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Let $Y$ denote the median and let $\bar{X}$ denote the mean, of a random sample of size $n=2k+1$ from a distribution that is $N(\mu,\sigma^2)$. How can I compute $E(Y|\bar{X}=\bar{x})$?

Intuitively, because of the normality assumption, it makes sense to claim that $E(Y|\bar{X}=\bar{x})=\bar{x}$ and indeed that is the correct answer. Can that be shown rigorously though?

My initial thought was to approach this problem using the conditional normal distribution which is generally a known result. The problem there is that since I do not know the expected value and consequently the variance of the median, I would have to compute those using the $k+1$st order statistic. But that is very complicated and I would rather not go there unless I absolutely have to.

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    $\begingroup$ I believe this is an immediate consequence of the generalization I just posted at stats.stackexchange.com/a/83887. The distribution of the residuals $x_i-\bar{x}$ clearly is symmetric about $0$, whence their median has a symmetric distribution, thus its mean is zero. Therefore the expectation of the median itself (not just of the residuals) equals $0 + E(\bar{X}\ |\ \bar{X}=\bar{x}) = \bar{x}$, QED. $\endgroup$
    – whuber
    Jan 30 '14 at 17:36
  • $\begingroup$ @whuber Sorry, residuals? $\endgroup$
    – JohnK
    Jan 30 '14 at 18:38
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    $\begingroup$ @whuber Okay, then please correct me If I'm wrong, $E(Y|\bar{X})=E(\bar{X}|\bar{X})+E(Y-\bar{X}|\bar{X})$ And now the second term is zero because the median is symmetric around $\bar{x}$. Therefore, the expectation reduces to $\bar{x}$ $\endgroup$
    – JohnK
    Jan 30 '14 at 19:53
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    $\begingroup$ But isnt this Just the Rao-Blackwell theorem? $\endgroup$ Nov 24 '14 at 23:12
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    $\begingroup$ JohnK: OK, we need both Rao-Blackwell and Lehmann-Scheffe. Then the result follows immeadiately, since the median has the same expectation as the sample mean. $\endgroup$ Nov 25 '14 at 12:25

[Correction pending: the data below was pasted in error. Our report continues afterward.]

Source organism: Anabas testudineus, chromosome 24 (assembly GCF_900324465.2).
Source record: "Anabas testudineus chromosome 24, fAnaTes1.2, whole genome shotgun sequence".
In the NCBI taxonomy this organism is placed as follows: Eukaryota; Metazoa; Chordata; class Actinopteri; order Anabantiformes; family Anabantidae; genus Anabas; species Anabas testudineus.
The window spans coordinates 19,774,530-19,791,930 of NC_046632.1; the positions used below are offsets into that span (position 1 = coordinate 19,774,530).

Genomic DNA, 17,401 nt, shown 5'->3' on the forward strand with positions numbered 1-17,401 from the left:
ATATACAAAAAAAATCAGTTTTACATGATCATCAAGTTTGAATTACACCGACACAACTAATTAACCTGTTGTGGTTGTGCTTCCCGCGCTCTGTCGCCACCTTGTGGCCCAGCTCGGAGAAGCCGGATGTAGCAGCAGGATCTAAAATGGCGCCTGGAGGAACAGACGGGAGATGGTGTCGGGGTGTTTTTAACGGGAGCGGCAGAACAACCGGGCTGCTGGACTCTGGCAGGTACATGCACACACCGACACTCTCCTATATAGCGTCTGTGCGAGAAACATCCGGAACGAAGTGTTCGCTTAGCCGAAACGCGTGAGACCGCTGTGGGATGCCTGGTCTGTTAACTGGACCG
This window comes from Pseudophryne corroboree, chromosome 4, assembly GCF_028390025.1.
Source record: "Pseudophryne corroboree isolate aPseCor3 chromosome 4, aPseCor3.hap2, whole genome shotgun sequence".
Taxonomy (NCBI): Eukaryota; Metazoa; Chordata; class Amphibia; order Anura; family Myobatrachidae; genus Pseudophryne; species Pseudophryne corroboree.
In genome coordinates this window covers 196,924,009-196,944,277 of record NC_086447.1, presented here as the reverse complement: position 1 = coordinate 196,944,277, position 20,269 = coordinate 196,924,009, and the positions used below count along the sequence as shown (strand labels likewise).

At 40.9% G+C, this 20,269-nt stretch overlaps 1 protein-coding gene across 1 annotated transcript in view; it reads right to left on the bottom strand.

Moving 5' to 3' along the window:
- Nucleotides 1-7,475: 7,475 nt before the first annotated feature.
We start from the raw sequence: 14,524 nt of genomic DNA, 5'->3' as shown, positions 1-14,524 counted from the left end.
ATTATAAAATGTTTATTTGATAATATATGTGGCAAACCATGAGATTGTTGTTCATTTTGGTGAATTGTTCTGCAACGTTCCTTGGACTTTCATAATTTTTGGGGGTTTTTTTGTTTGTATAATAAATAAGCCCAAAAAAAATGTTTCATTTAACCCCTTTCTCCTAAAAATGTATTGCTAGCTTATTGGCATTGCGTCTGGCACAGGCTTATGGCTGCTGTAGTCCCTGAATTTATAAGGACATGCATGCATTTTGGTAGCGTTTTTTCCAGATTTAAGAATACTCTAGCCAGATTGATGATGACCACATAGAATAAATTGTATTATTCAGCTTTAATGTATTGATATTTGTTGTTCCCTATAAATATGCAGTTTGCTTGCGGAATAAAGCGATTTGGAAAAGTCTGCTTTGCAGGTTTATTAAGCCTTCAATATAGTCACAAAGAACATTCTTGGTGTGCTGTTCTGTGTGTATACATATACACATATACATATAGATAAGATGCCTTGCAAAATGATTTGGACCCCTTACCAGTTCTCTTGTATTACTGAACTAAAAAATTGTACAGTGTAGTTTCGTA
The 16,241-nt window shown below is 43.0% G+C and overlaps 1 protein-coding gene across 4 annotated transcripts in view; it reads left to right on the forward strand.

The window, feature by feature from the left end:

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Let $X$ denote the original sample and $Z$ the random vector with entries $Z_k=X_k-\bar X$. Then $Z$ is normal centered (but its entries are not independent, as can be seen from the fact that their sum is zero with full probability). As a linear functional of $X$, the vector $(Z,\bar X)$ is normal hence the computation of its covariance matrix suffices to show that $Z$ is independent of $\bar X$.

Turning to $Y$, one sees that $Y=\bar X+T$ where $T$ is the median of $Z$. In particular, $T$ depends on $Z$ only hence $T$ is independent of $\bar X$, and the distribution of $Z$ is symmetric hence $T$ is centered.

Finally, $$E(Y\mid\bar X)=\bar X+E(T\mid\bar X)=\bar X+E(T)=\bar X.$$

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  • $\begingroup$ Thank you, this was asked almost a year ago and I am very glad that someone finally cleared it up. $\endgroup$
    – JohnK
    Nov 24 '14 at 11:31
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The sample median is an order statistic and has a non-normal distribution, so the joint finite-sample distribution of sample median and sample mean (which has a normal distribution) would not be bivariate normal. Resorting to approximations, asymptotically the following holds (see my answer here):

$$\sqrt n\Big [\left (\begin{matrix} \bar X_n \\ Y_n \end{matrix}\right) - \left (\begin{matrix} \mu \\ \mathbb v \end{matrix}\right)\Big ] \rightarrow_{\mathbf L}\; N\Big [\left (\begin{matrix} 0 \\ 0 \end{matrix}\right) , \Sigma \Big]$$

with

$$\Sigma = \left (\begin{matrix} \sigma^2 & E\left( |X-\mathbb v|\right)\left[2f(\mathbb v)\right]^{-1} \\ E\left(|X-\mathbb v|\right)\left[2f(\mathbb v)\right]^{-1} & \left[2f(\mathbb v)\right]^{-2} \end{matrix}\right)$$

where $\bar X_n$ is the sample mean and $\mu$ the population mean, $Y_n$ is the sample median and $\mathbb v$ the population median, $f()$ is the probability density of the random variables involved and $\sigma^2$ is the variance.

So approximately for large samples, their joint distribution is bivariate normal, so we have that

$$E(Y_n \mid \bar X_n=\bar x) = \mathbb v + \rho\frac {\sigma_{\mathbb v}}{\sigma_{\bar X}}(\bar x -\mu)$$

where $\rho$ is the correlation coefficient.

Manipulating the asymptotic distribution to become the approximate large-sample joint distribution of sample mean and sample median (and not of the standardized quantities), we have $$\rho = \frac {\frac 1nE\left(|X-\mathbb v|\right)\left[2f(\mathbb v)\right]^{-1}}{\frac 1n \sigma \left[2f(\mathbb v)\right]^{-1}} = \frac {E\left(|X-\mathbb v|\right)}{\sigma }$$

So $$E(Y_n \mid \bar X_n=\bar x) = \mathbb v + \frac {E\left(|X-\mathbb v|\right)}{\sigma }\frac {\left[2f(\mathbb v)\right]^{-1}}{\sigma}(\bar x -\mu)$$

We have that $2f(\mathbb v) = 2/\sigma\sqrt{2\pi}$ due to the symmetry of the normal density so we arrive at

$$E(Y_n \mid \bar X_n=\bar x) = \mathbb v + \sqrt{\frac {\pi}{2}}E\left(\left|\frac {X-\mu}{\sigma}\right|\right)(\bar x -\mu)$$